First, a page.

What I learned from 18 months in Direct Sales
I entered into Multilevel Marketing/Direct Sales/Social Selling with the suspicion and skepticism of a jumpy schizophrenic. Even after I started with my company I tried to find chinks in the armor, tried to catch them in the old bait and switch; I was looking for a “Gotcha!” moment that never came.
I never intended to be in direct sales. In fact, I viewed it as icky and inferior. As a freelance writer working from home, an introvert, and on the cusp of being an empty nester, I was worried about my isolated lifestyle. The blogs I researched and wrote for boutique-y retirement communities around the country told cautionary tales about the perils of isolation in seniors. While not yet a senior, I found myself precariously balanced on the edge of the slippery slope of unintended isolation. It was time to make a change.
And wouldn’t you know…this new company kept circling me in organic ways. I said “hell no.” I tried one of the products and was almost mad at myself for liking it. I met some of the women on the team and honestly? I wanted them to be weirdo slime-balls so it would be easy to walk away. That didn’t happen; they were like me.
If you find yourself noodling a side gig in direct sales (nearly half of all Americans have one), here are a few things I learned that might help you narrow the field; not all companies in this industry are created equally.
1. Choose Wisely!
• The reputation of an MLM company is like location when it comes to real estate: it’s supremely important.
• Has the company won awards or gotten recognition from third party sources?
• Are there lawsuits against the company, its products, or practices? It’s not uncommon for big businesses to ruffle the feathers of a few people, but if it looks like lawsuits abound, move on.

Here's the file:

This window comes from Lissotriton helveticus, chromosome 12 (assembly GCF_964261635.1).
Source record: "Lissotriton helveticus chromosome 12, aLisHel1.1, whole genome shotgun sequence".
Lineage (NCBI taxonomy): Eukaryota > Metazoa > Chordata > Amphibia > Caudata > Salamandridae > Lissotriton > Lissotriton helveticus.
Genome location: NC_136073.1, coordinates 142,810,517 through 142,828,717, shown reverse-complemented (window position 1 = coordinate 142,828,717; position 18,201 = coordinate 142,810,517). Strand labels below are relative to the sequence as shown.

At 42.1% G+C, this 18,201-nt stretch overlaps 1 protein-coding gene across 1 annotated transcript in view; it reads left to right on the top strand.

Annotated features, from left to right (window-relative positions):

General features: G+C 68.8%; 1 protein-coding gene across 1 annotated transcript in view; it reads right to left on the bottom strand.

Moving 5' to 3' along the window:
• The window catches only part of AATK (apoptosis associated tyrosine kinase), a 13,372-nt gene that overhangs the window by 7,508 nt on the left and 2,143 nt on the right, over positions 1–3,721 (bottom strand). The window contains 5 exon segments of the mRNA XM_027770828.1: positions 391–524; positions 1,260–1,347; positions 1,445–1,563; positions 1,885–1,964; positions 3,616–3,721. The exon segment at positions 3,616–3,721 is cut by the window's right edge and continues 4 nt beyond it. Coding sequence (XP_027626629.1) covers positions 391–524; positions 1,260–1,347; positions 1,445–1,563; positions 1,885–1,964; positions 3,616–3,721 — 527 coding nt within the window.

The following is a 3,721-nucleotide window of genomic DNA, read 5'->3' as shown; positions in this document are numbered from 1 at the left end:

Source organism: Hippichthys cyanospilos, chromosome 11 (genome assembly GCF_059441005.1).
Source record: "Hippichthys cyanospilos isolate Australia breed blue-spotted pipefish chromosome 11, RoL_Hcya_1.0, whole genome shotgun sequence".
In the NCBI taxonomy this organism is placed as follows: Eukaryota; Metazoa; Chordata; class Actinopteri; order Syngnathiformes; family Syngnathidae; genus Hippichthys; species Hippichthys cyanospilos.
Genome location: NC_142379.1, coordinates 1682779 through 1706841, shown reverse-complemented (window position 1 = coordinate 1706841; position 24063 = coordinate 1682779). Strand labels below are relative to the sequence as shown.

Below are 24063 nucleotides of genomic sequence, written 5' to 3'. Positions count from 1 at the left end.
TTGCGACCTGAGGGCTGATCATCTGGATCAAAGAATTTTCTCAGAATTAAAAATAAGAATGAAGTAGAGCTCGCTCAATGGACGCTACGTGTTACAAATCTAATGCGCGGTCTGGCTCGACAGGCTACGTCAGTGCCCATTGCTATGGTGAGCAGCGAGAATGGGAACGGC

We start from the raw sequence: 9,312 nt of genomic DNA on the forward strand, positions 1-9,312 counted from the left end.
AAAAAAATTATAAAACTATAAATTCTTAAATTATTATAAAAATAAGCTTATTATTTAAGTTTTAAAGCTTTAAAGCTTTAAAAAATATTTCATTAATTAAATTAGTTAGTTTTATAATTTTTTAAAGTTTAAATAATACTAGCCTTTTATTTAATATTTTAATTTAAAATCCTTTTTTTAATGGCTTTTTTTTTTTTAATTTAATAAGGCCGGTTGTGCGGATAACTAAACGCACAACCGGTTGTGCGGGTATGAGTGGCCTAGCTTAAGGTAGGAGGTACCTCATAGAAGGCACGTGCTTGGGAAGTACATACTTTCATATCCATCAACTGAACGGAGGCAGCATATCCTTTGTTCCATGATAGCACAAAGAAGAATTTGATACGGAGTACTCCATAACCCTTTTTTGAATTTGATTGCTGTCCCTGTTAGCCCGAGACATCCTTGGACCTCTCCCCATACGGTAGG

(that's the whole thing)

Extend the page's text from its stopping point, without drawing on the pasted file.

• Do some research on the products you’ll be selling. Are they safe? Well made? Look at trends in that industry: beauty, fashion, coaching, etc. Consumers vote with their dollars and you want to make it easy for them to vote for you!
• Look for a company or product that's in alignment with your lifestyle and only opt for something that sparks a passion in you.
2. How will you be selling?
• Is this a one and done sale or could it result in repeat business? Will you be selling something that people buy anyway, like toothpaste, or is it something new you need to introduce to a cold audience?
• Will you be selling a product or service? For some, selling an intangible can be difficult to describe and difficult for your customer to visualize.
• Will you have to carry inventory? In my opinion this should be a hard no. Avoid this…it puts unnecessary financial burden on you and is an outdated way to do business.
3. Act like you just bought a brick and mortar store
• Often investments to start a business in MLM companies are low making it easy to devalue and overlook the opportunity. If you become an independent consultant with a direct sales company your opportunity to succeed is no different than if you spent $50K on a franchise. Like most things in life, you get out what you put in. Treat your direct sales franchise like the valuable business it is.
4. Culture matters
• Does the company invest in its sales force with trainings, tech tools, support and mentorship or are you flying solo?
• Do you get a sense of abundance or scarcity when you talk with others in the company? Do others share generously about how to succeed or do they withhold help because they view you as their competition?